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Timeless
by Sarita Leone

Category: Romance
Description: Maya knows love never ends. She follows the man who claimed her heart through eternity, hoping that each time they meet and fall in love they will put an ancient curse to rest. She knows she will follow Joaquin--the question is, will he follow her? Only time, and their hearts, will tell.
eBook Publisher: Whiskey Creek Press, 2009
eBookwise Release Date: February 2010

eBookeBook

4 Reader Ratings:
Great Good OK Poor
Available eBook Formats: OEBFF Format (IMP) [235 KB]
Words: 51691
Reading time: 147-206 min.


"I really enjoyed this book and the characters. They were lively and pleasant. The secondary characters added much to the plot. This is a great afternoon read. I would suggest the author expand this book by using Maya's past attempts at finding Joaquin. All in all it is a well written book."_Readers Favorite 4 Stars!


Chapter 1

Present Day

Chicago

"I just don't see how you can go off and leave me like this!" Gloria slammed a manicured hand down on the desk. As if steeling herself for battle, the leggy blonde tossed her long, straight hair. Blue-eyed, with clear skin and a dazzling white smile, she was the epitome of beach girl chic--without the beach.

But now, on the verge of a full-blown hissy fit, she looked more like a thundercloud than a ray of sunshine. A fully laden, black, ready-to-burst thundercloud.

Maya contemplated reaching for an umbrella.

"I told you I was going to go. We've been over this again and again. You knew this day was coming, Glory. I told you when you first started working here and that was five years ago! It's not as if I've pulled this part of my life out of the air like a magician pulls a rabbit out of a hat. You assured me that you could deal with this, remember?"

"But what about the Santorelli wedding? Have you forgotten how big that one is?" Gloria's voice held a note of barely-controlled panic.

The open laptop beckoned. Maya let her gaze linger on the screen's image of the handsome-as-sin Texan. The photo had been taken at a business luncheon, and showed Joaquin Shademan at his eye-catching best. Even viewed through media filters, it was apparent the man had charisma. His eyes, so dark and mysterious they were nearly black, seemed to bore right into her soul, uncover the secrets of her heart, and lay her entire being bare.

Her hand shook as she powered down the device. There would be plenty of time in the coming days to consider the man who had stolen her heart so many lifetimes ago. If things went as she planned, Joaquin's gaze would soon be locked with hers, and there would be no need to search for him on the World Wide Web.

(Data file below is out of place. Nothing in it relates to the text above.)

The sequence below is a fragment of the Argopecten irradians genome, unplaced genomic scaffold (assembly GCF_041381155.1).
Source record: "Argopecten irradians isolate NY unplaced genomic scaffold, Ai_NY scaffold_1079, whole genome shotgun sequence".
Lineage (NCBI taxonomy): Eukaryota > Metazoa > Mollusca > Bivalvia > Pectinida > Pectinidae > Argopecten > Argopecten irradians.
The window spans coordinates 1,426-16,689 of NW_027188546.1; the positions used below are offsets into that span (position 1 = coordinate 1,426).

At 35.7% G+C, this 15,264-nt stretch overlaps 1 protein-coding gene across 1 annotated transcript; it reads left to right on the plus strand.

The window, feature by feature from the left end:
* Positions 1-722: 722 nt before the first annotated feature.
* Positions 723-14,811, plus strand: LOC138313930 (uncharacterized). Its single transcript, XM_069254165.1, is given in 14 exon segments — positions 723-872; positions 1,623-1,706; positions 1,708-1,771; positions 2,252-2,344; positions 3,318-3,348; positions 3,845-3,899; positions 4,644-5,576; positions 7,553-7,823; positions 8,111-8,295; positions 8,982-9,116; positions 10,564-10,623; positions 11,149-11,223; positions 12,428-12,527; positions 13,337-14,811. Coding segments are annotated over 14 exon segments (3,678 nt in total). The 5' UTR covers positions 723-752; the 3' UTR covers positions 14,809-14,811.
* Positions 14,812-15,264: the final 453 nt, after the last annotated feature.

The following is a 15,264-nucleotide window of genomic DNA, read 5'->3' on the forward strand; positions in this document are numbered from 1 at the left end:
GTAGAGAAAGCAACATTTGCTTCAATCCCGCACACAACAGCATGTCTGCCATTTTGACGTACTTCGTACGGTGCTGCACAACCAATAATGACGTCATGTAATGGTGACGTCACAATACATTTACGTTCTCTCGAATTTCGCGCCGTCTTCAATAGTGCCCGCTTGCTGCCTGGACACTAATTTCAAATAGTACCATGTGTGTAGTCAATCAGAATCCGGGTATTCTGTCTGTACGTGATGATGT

A sigh escaped as the screen went black.

Maya looked at the files on her nearly cleared pine desk. Almost done. So close to getting on with her life...

Still, a couple of loose threads to be tied up before she left this all behind. First on her list, the near-hysterical woman standing just a few feet away.

She carefully considered the woman who stood on the other side of the room. Gloria could deal with this situation, and deal with it well. It was one of the reasons she had been hired. Maya had known instinctively that Gloria was qualified to take over in her absence.

Now, she just had to convince her assistant she was capable of rising to the task.

Placing the folders she held down on the desk with a sigh, she sat back in the butter-soft leather chair behind her desk and motioned for Gloria to take the one on the other side. She waited until Gloria sat before speaking.

"Listen, you knew I was going to go away for a while. It's not a surprise to you." Maya chose her words carefully and spoke slowly.

"But--"

"I chose you for this position because I knew--really knew--that you could take over running the shop when I was gone."

"But--"

Maya smiled. "And I know now, after working with you for so long, that I chose correctly. You are completely capable of handling anything that comes up in my absence. And I'll be checking in periodically, as I promised. But I'll be phoning to chat, not for any other reason. You don't need me to be here, or to consult with you. You can take over for me, Glory. You won't have any problems, you'll see."

Gloria raised her perfectly tweezed eyebrows. "What about the Santorelli wedding?" Her voice was much more controlled than it had been only moments earlier. "It's a biggie--what if there's an issue with the dress?"